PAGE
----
A Method For Creating Reality

A friend and client of mine is a young sprout named Maxwell Atkin. He's scarily advanced in his development for being so young (probobaly because he was home schooled) and every time we interact it's as though I'm talking to my younger and wiser self. He's a writer and I highly recommend checking out his Medium Blog. We can occasionally be found sharing ideas both via voice and on the page and this essay marks the first of numerous future articles he pens that I will include amongst my own writing in the spoken word reality tunnel essays.

Narrated Essay #30 - A Method For Creating Reality By Maxwell Atkin & Niles Heckman.

Original Medium post by Max here.

A while back, a man named Neville Goddard gained a considerable amount of prominence in the Metaphysical field. His work was not as widely popular as Napoleon Hill, for example, but it was popular enough, and whatever venue he spoke at, people came.

Neville Goddard did not charge for these lectures or “seminars”, as they might be called today. If, to speak at a particular event, travel was required, he’d request that the funds needed to travel be sent over. But, he didn’t charge for the information itself. In fact, he said, in language that is slightly more visceral, that those who would charge hefty sums of money for such knowledge are, in fact, fraudsters, and that if he were to ever do so, that those in the audience should stop trusting him.

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You may, or may not, agree with this sentiment, but it informed his work, and Neville was not a man known for keeping secrets — these beautiful and powerful reality-altering traditions and rituals — away from those who wished to learn.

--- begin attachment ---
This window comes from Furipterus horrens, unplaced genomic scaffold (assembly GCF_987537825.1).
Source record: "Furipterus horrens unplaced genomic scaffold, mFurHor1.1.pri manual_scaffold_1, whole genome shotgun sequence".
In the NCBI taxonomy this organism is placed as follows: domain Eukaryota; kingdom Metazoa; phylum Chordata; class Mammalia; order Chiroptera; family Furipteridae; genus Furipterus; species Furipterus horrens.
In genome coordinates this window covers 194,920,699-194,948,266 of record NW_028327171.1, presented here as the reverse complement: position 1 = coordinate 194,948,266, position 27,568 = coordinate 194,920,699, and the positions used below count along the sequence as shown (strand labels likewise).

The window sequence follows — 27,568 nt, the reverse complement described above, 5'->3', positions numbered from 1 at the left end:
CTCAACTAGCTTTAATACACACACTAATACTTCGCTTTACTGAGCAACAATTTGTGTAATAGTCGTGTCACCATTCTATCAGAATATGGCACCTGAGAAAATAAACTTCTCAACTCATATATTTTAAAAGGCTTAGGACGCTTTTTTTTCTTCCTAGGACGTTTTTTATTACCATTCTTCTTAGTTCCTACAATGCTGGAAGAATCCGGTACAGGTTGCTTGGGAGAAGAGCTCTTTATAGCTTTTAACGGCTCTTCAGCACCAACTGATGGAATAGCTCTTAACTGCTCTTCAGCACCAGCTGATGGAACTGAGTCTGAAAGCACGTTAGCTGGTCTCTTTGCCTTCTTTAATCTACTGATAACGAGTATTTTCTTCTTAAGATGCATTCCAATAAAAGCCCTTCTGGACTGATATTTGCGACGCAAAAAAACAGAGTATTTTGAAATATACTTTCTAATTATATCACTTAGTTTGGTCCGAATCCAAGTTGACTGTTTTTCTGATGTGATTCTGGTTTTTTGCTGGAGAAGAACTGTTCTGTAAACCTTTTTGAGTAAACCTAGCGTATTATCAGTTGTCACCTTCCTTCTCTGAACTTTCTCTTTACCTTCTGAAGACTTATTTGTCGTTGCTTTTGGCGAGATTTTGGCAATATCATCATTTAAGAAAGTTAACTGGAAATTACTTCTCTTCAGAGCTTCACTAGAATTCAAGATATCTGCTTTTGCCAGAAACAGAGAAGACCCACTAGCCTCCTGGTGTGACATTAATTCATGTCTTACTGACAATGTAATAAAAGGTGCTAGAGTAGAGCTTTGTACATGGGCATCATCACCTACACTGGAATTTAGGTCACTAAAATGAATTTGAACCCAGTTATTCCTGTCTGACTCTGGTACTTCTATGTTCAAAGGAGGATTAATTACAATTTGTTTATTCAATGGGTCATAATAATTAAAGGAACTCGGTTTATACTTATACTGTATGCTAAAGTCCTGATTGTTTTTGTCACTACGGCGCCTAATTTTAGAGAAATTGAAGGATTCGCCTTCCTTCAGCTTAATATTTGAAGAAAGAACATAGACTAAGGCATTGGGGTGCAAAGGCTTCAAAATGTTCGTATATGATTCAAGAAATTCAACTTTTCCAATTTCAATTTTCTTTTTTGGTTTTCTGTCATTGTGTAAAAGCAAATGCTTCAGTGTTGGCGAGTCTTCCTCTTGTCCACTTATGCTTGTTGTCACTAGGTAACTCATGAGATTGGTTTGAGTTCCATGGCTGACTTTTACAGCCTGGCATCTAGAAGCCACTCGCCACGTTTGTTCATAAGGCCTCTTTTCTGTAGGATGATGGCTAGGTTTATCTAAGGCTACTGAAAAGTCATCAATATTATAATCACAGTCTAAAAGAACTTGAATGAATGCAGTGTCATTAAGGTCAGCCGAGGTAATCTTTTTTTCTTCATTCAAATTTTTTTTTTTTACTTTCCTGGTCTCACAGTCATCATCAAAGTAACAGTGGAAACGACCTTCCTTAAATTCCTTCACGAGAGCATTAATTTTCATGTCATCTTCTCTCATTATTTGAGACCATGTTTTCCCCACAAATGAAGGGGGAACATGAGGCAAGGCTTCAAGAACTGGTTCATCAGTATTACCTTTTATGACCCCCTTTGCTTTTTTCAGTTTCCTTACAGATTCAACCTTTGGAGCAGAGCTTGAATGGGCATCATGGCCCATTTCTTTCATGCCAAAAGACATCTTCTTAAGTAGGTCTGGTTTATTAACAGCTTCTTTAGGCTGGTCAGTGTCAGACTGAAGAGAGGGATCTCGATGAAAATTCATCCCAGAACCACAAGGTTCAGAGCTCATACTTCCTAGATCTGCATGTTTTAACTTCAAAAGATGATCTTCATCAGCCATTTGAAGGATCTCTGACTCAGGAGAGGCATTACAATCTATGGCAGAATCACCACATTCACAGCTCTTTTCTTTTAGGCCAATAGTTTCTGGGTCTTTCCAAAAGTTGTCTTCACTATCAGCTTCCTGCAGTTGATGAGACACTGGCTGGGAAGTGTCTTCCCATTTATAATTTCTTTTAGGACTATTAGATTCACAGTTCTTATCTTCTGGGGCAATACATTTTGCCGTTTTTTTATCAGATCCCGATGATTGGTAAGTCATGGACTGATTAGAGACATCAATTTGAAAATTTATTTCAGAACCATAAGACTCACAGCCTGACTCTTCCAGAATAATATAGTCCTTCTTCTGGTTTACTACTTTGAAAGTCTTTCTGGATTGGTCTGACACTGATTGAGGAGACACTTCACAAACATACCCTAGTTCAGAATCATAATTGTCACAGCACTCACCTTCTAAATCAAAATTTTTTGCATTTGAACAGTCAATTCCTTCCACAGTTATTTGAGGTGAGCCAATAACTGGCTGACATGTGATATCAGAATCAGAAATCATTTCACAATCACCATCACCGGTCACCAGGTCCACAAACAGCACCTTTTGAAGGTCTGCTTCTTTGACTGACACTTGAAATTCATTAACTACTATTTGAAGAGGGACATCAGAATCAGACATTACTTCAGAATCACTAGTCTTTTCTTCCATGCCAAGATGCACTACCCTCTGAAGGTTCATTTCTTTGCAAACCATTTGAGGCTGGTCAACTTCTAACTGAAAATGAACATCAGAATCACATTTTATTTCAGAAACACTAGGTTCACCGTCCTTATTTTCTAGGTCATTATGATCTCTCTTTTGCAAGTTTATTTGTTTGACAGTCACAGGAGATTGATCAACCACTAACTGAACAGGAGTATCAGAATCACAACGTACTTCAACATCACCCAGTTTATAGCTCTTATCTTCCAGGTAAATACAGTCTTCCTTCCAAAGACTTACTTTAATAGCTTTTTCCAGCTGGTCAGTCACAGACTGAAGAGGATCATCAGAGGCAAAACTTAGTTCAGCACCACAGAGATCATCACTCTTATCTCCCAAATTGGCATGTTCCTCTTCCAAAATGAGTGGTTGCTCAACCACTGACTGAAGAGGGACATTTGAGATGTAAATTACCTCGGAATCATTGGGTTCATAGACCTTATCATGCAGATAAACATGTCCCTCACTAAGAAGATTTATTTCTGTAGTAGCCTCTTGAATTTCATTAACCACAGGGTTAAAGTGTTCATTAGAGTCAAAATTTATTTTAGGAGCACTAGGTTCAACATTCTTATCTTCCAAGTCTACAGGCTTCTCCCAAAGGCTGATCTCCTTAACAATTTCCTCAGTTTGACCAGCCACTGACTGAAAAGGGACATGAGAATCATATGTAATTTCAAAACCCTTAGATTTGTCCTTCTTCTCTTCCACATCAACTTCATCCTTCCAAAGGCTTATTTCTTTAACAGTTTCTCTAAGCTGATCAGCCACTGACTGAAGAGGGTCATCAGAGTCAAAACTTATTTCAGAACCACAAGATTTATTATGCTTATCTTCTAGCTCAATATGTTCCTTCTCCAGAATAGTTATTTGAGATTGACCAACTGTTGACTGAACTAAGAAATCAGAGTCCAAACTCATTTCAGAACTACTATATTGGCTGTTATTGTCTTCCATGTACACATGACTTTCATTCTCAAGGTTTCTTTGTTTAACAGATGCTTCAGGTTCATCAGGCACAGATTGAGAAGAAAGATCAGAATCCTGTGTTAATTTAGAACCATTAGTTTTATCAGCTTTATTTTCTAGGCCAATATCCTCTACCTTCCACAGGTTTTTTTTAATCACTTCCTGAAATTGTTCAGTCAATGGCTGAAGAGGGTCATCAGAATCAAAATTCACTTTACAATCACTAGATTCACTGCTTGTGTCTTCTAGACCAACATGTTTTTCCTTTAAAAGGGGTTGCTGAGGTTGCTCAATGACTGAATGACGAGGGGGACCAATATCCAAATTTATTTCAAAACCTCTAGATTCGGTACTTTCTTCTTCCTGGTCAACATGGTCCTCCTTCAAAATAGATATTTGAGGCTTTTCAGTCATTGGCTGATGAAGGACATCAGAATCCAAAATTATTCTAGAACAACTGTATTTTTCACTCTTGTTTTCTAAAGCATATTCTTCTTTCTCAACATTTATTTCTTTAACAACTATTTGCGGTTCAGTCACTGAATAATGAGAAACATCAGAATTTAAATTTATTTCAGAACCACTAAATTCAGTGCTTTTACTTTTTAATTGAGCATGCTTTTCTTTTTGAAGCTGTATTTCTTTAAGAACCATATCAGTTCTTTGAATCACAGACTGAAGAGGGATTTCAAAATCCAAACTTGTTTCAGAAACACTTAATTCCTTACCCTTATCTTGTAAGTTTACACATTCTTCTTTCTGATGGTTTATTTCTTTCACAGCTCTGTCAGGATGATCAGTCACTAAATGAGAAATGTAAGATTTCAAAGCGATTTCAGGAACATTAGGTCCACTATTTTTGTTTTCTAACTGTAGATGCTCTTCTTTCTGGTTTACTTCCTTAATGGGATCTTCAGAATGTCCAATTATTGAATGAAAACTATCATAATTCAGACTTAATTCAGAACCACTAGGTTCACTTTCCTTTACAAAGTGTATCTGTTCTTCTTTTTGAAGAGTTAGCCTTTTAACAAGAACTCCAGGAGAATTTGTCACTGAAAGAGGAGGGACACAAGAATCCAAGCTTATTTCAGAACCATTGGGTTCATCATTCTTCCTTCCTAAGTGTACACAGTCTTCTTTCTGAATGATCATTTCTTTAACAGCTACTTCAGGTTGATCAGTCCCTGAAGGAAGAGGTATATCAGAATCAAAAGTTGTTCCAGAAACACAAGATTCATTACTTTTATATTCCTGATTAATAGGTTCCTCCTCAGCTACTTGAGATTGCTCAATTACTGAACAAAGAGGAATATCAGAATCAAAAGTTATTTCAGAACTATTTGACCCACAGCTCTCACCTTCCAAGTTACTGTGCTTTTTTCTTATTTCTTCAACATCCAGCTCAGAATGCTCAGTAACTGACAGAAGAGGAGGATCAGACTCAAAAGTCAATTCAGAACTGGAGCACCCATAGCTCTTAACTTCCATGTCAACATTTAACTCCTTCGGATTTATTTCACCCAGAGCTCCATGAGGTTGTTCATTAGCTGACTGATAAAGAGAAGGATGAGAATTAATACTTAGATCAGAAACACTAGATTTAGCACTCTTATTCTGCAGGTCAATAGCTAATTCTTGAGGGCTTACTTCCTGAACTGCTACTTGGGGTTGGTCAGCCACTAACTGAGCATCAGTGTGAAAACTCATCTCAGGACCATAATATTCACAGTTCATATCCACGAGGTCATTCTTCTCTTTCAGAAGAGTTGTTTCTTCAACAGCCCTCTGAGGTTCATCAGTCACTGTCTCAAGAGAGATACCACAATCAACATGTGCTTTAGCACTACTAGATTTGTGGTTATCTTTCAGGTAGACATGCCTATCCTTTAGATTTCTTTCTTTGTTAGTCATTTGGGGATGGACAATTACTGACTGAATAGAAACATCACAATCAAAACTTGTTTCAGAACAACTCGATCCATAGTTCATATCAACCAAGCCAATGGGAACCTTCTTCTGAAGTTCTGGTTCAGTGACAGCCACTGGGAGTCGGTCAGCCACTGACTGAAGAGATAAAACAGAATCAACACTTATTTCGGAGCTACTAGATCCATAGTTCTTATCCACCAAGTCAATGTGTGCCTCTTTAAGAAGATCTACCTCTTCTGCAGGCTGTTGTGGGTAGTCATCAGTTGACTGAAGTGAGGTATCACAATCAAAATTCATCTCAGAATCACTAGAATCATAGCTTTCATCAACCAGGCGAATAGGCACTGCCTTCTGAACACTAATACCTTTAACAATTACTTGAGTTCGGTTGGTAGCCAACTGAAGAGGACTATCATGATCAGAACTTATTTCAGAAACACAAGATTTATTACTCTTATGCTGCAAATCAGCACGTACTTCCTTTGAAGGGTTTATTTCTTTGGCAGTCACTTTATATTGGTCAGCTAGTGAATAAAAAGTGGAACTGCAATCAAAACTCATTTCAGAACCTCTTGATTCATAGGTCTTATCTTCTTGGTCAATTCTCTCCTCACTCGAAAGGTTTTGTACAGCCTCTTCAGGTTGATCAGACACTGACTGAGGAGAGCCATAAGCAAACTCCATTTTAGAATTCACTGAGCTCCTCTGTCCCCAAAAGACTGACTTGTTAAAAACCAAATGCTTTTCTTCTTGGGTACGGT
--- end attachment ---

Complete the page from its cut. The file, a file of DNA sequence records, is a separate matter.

During the time he taught — the mid-thirties to nineteen-seventy-two, the year of his passing — he spoke of Imagination as God, and he insisted that The Bible was merely a story designed to share this information with the common-folk of the day, while covering these ideas in metaphors that spoke directly to the Heart.

This was certainly not a popular or widely-accepted idea, but his points were considered and his ideas were, by many accounts, revolutionary to those who chose to acknowledge and accept them.

According to Neville Goddard, we are God. You are God. I am God. We are all God. And Imagination is the most beautiful and potent expression of our Godhood. Through Imagination, all things are possible. But, we must dissolve the boundaries between that which we hold to be “imaginary” — a word that often refers to things that are separate from that which we consider to be “real” — and that which we hold to be “real”, for the two are one-in-the-same, and if we dissolve those boundaries, we can create and become ANYTHING that we so desire.

One can venture deeper and deeper into this infinite rabbit-hole, and find ideas regarding the nature of stories and fiction itself, and how they are merely expressions of something that is happening in this moment. To Neville, all stories are true, and all stories are coming true, in this moment. Just as you can find ideas regarding this idea of “Acting As If” and changing the role that you play in this Cosmic Drama of ours. Venture deeper and deeper, and you begin to understand that Neville believed that we are ALWAYS creating our reality, and that we are the creator of all that is around us and all that is entering our lives.